There’s a ‘reprint’ of a column from The Guardian - 'Better Off Without Him?’ - by George Monibot, at AlterNet.
In spite of the fact that this guy writes a column regularly, this seems a prime example of ‘How not to write a column.’ Firstly, it constantly mixes Christian religion with religion in general. [His original words in italics]
Christian fundamentalists claim religion is associated with lower rates of violence, teen pregnancy and divorce. A new study says they couldn't be more wrong.
Are religious societies better than secular ones? It should be an easy question for atheists to answer.
Yes, it should, since it's Christians societies have founded hospitals, hospices, orphanages, and a variety of other good-dooer institutions. But as you'll note, he's switched from "Christian" to 'religious' within two paragraphs.
Most of those now seeking to blow people up -- whether with tanks and missiles or rucksacks and passenger planes -- do so in the name of God. In India, we see men whose religion forbids them to harm insects setting fire to human beings. A 14th-century Pope with a 21st-century communications network sustains his church's mission of persecuting gays and denying women ownership of their bodies. Bishops and rabbis in Britain have just united in the cause of prolonging human suffering, by opposing the legalization of assisted suicide. We know that the most dangerous human trait is an absence of self-doubt, and that self-doubt is more likely to be absent from the mind of the believer than the non-religious infidel.
Hmm...this is an interesting generalisation, that I think he might find wouldn't hold water in real terms. And we're prolonging human suffering by not letting people kill themselves?
But we also know that few religious governments have committed atrocities on the scale of Hitler's, Mao's or Stalin's (though, given their more limited means, the Spanish and British in the Americas, the British, Germans and Belgians in Africa, and the British in Australia and India could be said to have done their best).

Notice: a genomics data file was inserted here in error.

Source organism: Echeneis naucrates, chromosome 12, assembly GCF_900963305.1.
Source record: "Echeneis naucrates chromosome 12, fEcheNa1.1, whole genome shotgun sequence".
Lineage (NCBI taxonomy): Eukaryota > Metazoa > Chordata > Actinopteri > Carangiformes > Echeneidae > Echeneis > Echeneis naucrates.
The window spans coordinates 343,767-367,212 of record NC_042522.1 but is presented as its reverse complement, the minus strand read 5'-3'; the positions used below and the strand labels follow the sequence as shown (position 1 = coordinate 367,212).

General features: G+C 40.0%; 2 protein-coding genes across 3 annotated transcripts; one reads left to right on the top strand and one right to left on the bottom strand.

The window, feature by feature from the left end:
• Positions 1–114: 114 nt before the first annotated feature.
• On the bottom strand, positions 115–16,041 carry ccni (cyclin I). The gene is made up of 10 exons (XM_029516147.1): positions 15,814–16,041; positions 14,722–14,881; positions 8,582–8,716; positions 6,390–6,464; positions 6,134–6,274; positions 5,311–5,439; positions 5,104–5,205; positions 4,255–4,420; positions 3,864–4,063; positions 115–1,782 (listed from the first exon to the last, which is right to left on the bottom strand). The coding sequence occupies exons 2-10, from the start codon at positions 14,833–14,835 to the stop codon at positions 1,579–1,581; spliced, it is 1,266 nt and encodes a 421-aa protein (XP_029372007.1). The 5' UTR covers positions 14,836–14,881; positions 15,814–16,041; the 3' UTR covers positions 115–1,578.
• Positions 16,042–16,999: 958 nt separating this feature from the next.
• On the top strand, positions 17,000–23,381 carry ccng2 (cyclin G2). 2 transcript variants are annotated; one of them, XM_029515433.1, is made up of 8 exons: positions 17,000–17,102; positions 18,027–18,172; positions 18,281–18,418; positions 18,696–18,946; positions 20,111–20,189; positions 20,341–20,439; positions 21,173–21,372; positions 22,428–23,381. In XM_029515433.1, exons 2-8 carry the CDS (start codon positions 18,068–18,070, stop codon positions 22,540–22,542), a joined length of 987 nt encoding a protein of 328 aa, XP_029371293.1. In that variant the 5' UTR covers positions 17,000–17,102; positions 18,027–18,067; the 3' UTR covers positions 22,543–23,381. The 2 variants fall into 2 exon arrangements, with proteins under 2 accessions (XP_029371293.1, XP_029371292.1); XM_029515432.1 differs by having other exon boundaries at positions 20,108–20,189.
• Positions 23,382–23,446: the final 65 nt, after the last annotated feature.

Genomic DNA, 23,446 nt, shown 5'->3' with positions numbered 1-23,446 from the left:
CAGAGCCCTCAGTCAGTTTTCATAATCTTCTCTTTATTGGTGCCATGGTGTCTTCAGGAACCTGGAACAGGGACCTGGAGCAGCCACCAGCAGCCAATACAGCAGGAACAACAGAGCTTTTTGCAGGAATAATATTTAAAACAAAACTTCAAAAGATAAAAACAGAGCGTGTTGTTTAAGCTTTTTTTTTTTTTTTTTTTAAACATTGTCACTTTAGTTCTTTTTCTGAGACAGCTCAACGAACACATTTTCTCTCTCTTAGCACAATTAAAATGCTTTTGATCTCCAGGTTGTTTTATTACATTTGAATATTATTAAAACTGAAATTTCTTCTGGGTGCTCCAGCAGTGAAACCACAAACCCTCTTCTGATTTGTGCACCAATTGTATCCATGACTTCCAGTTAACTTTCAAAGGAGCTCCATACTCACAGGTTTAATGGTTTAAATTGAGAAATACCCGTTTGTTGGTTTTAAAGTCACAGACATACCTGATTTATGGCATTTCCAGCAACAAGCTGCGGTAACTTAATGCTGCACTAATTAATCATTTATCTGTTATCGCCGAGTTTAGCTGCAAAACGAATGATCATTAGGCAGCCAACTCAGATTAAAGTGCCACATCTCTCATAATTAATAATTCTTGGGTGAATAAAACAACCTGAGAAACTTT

So doesn't this contradict what he's just said in the previous paragraph?
It is hard to dismiss Dostoyevsky's suspicion that "If God does not exist, then everything is permissible."
Exactly - and this is much the same as what Chesterton said: when men stop believing in God, they start believing in anything.
Nor can we wholly disagree with the new Pope when he warns that "we are moving towards a dictatorship of relativism which ... has as its highest goal one's own ego and one's own desires." (We must trust, of course, that a man who has spent his life campaigning to become God's go-between, and who now believes he is infallible, is immune to such impulses).
Why does he keep disagreeing with himself? Making a point in one sentence and then contradicting it, or mocking it, in the next?
The creationists in the United States might be as mad as a box of ferrets, but what they claim to fear is the question which troubles almost everyone who has stopped to think about it: if our lives have no purpose, why should we care about other people's?
Now he's doing it again - the creationists are mad yet they believe something sensible.
We know too, as Roy Hattersley argued in the Guardian last month, that "good works ... are most likely to be performed by people who believe that heaven exists. The correlation is so clear that it is impossible to doubt that faith and charity go hand in hand."
He's not making much of a case against religion! And then he adds two anecdotes about the only heroes he's met both being religious.
The only two heroes I have met are both Catholic missionaries. Joe Haas, an Austrian I stayed with in the swamp forests of West Papua, had spent his life acting as a human shield for the indigenous people of Indonesia: every few months soldiers threatened to kill him when he prevented them from murdering his parishioners and grabbing their land.
Frei Adolfo, the German I met in the savannahs of northeastern Brazil, thought, when I first knocked on his door, that I was a gunman the ranchers had sent for him. Yet still he opened it. With the other liberation theologians in the Catholic church, he offered the only consistent support to the peasants being attacked by landowners and the government. If they did not believe in God, these men would never have taken such risks for other people.